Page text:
28 October 2020 06:38
Growing up, Vlas and Charley Parlapanides would hear stories about the Greek gods from their mother and grandmother. Now the Parlapanides brothers, who grew up in Seaside Park, have created a story of their own steeped in Greek mythology. Called "Blood of Zeus," the series, which debuts Tuesday on Netflix, is an epic anime saga that stars the gods, mortals and Heron, a man who discovers he is the son of Zeus. "The Greek gods were the first superheroes for us," Vlas Parlapanides tells NJ Advance Media. Consider some of the most popular film franchises today, says Charley Parlapanides, who came up with the concept for the show.
Charley and Vlas wrote the eight-episode series and serve as executive producers. The show was originally called "Gods & Heroes." Netflix changed the title after pulling data showing Zeus would likely resonate with people in Asian countries. The trailer for "Blood of Zeus" generated north of four million views.Netflix The genre can provide much-needed escapism during a stressful time, they say, pointing to "Castlevania," an anime series based on a medieval-fantasy Dracula video game, which, like "Blood of Zeus," comes from Austin's Powerhouse Animation. Charley says anime is "COVID-proof," unlike blockbuster live-action films such as "The Batman," which had to halt filming when star Robert Pattinson tested positive for COVID-19. Charley and Vlas adapted the popular manga "Death Note" for a Netflix film released in 2017.
Created and executive produced by the Parlapanides brothers, "Blood of Zeus" comes to Netflix via Powerhouse Animation Studios, the Texas-based production company behind Netflix's hit adaptation of the "Castlevania" video game franchise. The sword, sandal and sorcery adventure focuses on a young man, shunned by local villagers, who finds himself in the center of an epic conflict between humans, gods and goddesses and monsters as he learns the secrets of his own lineage. "I think who we are as people and having the experience we had growing up, being children of immigrants, being a little bit of an outsider of sorts (is in the story)," said Vlas Parlapanides, recounting that growing up the brothers "always felt we were a little bit different. Following up on their writing work for the 2011 mythological action film "Immortals" and Netflix's 2017 adaptation of the manga and anime franchise "Death Note," the brothers pivoted to animation at just the right time. The ongoing COVID-19 pandemic continues to wreak havoc on live-action film and television production but animation, as Charley Parlapanides put it, is "COVID-proof." "We're primarily feature writers, and the feature business right now is getting killed because COVID, we didn't get this under wraps like other countries, say like South Korea or New Zealand," Charley Parlapanides said.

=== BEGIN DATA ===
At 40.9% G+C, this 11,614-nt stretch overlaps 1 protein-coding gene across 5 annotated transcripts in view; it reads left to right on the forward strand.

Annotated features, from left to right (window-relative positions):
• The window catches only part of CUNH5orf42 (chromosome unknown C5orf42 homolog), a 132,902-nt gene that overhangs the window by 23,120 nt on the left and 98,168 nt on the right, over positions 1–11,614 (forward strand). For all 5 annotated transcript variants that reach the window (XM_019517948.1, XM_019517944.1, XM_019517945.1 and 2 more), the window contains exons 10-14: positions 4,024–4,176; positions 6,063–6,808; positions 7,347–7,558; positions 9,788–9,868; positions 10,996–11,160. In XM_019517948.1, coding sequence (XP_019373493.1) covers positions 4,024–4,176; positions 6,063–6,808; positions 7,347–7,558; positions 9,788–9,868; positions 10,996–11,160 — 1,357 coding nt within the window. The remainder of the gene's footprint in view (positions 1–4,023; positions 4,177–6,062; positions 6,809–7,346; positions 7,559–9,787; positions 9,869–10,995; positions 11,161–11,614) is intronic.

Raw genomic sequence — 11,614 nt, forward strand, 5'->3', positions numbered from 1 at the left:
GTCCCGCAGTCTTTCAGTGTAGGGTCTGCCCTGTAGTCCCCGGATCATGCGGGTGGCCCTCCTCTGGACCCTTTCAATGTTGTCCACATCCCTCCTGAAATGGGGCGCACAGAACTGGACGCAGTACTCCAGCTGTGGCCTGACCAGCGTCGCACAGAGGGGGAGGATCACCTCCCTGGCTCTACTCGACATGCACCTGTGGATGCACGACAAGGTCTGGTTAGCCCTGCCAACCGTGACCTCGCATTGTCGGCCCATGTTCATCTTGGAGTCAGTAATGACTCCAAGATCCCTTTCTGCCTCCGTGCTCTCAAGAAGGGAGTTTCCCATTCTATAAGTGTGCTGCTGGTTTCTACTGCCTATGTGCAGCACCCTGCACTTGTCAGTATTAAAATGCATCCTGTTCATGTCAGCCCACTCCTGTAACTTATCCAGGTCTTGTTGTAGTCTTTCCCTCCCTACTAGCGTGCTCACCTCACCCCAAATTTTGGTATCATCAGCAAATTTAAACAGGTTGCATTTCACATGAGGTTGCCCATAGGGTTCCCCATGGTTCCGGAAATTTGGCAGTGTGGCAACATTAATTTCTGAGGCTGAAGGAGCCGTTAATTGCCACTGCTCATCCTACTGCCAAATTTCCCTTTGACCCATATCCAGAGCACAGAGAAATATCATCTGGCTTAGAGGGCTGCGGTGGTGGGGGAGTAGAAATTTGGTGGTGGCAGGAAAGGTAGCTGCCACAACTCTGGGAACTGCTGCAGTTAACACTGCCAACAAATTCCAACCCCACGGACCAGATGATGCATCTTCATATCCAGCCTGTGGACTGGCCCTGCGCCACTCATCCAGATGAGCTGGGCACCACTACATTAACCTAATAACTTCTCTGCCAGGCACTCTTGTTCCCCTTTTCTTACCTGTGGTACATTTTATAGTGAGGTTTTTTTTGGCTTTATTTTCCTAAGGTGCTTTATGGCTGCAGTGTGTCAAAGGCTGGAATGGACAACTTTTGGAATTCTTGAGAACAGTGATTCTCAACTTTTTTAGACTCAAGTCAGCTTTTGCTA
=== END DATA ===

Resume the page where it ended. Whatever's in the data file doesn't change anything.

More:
Hop on your trusty Pegasus and get ready for an epic journey with Netflix's gorgeous and thrilling new adult animated series, Blood of Zeus. Originally dubbed "Gods & Heroes" back in 2019, this epic Greek mythological tale centers on Heron (voiced by Derek Phillips), a young man whose life is changed forever after his village is attacked by demons. On the surface, Heron's story appears par for the course: a young man discovers he has great powers (probably related to someone important), learns how to use said powers, and saves the day... Series creators and executive producers Charley and Vlas Parlapanides (Immortals, Death Note) do a fantastic job of world-building in the first few episodes with thrilling flashbacks, which offer insightful context for what's happening with Heron in the "present day." One of the most jaw-dropping sequences happens when the village hermit (think Obi-Wan Kenobi) Elias (Jason O'Mara) recounts the tale of the Titans' defeat at the hands of the gods, and how their deaths spawned giants, who in turn spawned the demons that are terrorizing local villages. Without going into too many details, the Parlapanides chew through a surprising amount of story in eight 30-minute episodes.The voice acting in Blood of Zeus is also excellent, with Veterans like O'Mara (Batman: Hush) and Jennifer Hale (Mass Effect) adding a nice bit of gravitas to their respective characters. Thankfully, these nitpicks don't get in the way of what is an otherwise engaging story since the primary characters all get their moments to shine.But please, more Ares, Hades, and Poseidon if Blood of Zeus gets picked up for a second season. But Netflix's latest anime, Blood of Zeus, will change how you look at the Greek pantheon by recognizing the gods are simply characters in an epic soap opera full of infidelity, violence, and giant monsters. Showrunners Charley and Vlas Parlapanides take us back many eons ago to a time of gods, heroes, and giants. The two are no strangers to tales of Greek mythology, having worked on the Henry Cavill-starring Immortals in 2011, and use the classic hero's journey to lure you into a sense of academic familiarity with Blood of Zeus, bringing out many of the major gods and showing off their otherworldly powers. The story follows Heron, a young man ostracized by his community, who one day discovers he's actually the latest bastard son of Zeus, and it is his fate to save the world from an awakened ancient evil that threatens to destroy the world. In many ways, this feels like a retelling of other stories you've heard before, but by framing it as an ancient myth lost to time, Blood of Zeus is able to focus on what really makes this special: its depiction of the gods. While our protagonist is in a classic epic adventure, the show pulls back and dives into an aspect of the Greek pantheon that's essential to the mythology, but hasn't been explored much in pop culture: Zeus's many, many affairs. Netflix anime series Blood of Zeus better have a f—ing kraken in it. Created by brothers Charley and Vlas Parlapanides (writers of Netflix movie Death Note), it's a story about a demigod of destiny, fathered by a man referred to in the series as "the king of kings" — and no, it's not Jesus, but rather Zeus, although THAT would've been interesting, eh? No, we've got eight episodes of titan-clashing Greek mythology spiked with fast-paced action and brutally violent brutal violence that's thematically a little outside the normal adult-anime box. BLOOD OF ZEUS: STREAM IT OR SKIP IT? Then the god Ares shows up to say hi to the old man, who isn't an old man at all — he's Zeus his damn self, and I'm pretty sure he once did the horizontal hi-there with Electra, and Heron was the result. Our Take: Oh, the strings and choirs and brass do heave on the soundtrack of Blood of Zeus: Heron is clearly no clochard, but a game-changing son-of-a-god who will inevitably dispatch many demons from this plane in a gruesomely violent fashion. If Blood of Zeus can keep up this bloody pace, these eight episodes will zing by before we know it. Stream Blood of Zeus on Netflix